The Rev. John Crowdis meets members of the Trinity United Church congregation during a physically distanced meet-the-minister event last Sunday outside the Trinity Ecumenical Centre. (Greg Sakaki/The News Bulletin)

Nanaimo minister’s YouTube teachings suited to COVID-19 times

The Rev. John Crowdis taking over for retiring Rev. Foster Freed at Trinity United Church

Church-goers are looking for new ways to worship during the COVID-19 pandemic, and Trinity United Church’s minister can help with that.

The Rev. John Crowdis starts as the church’s new minister July 1, taking over from retiring Rev. Foster Freed.

Crowdis met members of the congregation for the first time last weekend, but his face was already familiar to those who subscribe to his YouTube channel.

“His technical skills and online savvy are perfect for helping the congregation maintain connectivity during this challenging time,” noted a press release from Trinity United.

Crowdis’s YouTube channel is called the Accessible Faith Project, in which he explores some “tough, confusing and historical aspects of the Christian faith” in 5-10-minute videos – lost books of the Bible and most misunderstood books of the Bible are a couple of examples.

“Taking that resource and then putting into a kind of a Sunday morning worship format, that’s been more what I’ve been doing lately…” Crowdis said. “I may be doing services online for the first little while – at least [that’s] a skill set I do have.”

Crowdis comes to Nanaimo from St. Matthew’s in Calgary, but the Vancouver School of Theology graduate interned in Victoria and has in-laws in Parksville, so he already had some ties to Vancouver Island.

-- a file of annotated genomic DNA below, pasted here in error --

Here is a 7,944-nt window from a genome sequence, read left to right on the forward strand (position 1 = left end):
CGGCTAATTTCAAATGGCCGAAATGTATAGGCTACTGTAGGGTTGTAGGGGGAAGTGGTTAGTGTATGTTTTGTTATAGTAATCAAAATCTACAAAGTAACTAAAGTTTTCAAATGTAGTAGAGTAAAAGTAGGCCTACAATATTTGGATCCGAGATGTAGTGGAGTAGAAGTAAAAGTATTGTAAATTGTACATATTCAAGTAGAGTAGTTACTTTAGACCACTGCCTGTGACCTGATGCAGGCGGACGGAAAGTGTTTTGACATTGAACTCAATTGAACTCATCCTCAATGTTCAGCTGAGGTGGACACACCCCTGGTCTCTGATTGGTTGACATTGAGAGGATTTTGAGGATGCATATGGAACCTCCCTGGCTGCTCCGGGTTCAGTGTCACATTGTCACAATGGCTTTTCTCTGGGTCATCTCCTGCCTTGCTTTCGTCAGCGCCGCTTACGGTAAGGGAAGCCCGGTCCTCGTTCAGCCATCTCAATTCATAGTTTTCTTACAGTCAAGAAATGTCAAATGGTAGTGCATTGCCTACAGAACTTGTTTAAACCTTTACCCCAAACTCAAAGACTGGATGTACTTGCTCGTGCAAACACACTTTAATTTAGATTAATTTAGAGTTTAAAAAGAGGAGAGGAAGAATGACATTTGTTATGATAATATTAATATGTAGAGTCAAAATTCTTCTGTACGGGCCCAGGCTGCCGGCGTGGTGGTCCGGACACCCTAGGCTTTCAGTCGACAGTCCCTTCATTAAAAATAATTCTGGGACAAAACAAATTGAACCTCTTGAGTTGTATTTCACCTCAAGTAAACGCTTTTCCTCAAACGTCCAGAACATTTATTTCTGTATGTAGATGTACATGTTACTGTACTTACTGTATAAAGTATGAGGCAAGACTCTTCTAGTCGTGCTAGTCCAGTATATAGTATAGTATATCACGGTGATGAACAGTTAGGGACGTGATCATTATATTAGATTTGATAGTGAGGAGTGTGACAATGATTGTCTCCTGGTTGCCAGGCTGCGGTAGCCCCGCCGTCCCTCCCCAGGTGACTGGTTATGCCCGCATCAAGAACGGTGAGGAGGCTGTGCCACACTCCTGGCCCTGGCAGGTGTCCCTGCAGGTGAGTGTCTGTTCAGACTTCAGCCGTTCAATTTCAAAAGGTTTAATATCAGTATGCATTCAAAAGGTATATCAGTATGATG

“The more we looked at it, the more that this seemed to be a really, really good fit for my particular gifts and skill set, ethos and everything else,” Crowdis said.

He said he’s looking forward to sharing the building with Trinity Catholic Church, noting that his background is “quite ecumenical” as his father was a church organist and the family went “wherever the gig was.” Crowdis said though the United and Roman Catholic perspectives can differ in many respects, he sees opportunities for partnerships “beyond just being housemates.”

The COVID-19 pandemic complicates Crowdis’s transition to his new job in some ways – the new minister hadn’t even seen the inside of the church when he spoke to the News Bulletin last week – but Trinity United says plans are being made to reopen slowly and cautiously once permission has been granted by the United Church’s Canada Pacific Mountain regional council.

“Because a lot of our people are in that particularly vulnerable age range, we’re exercising an abundance of caution…” Crowdis said. “We care a great deal about our people.”

READ ALSO: Nanaimo Ecumenical Centre celebrating 40th anniversary



editor@nanaimobulletin.com

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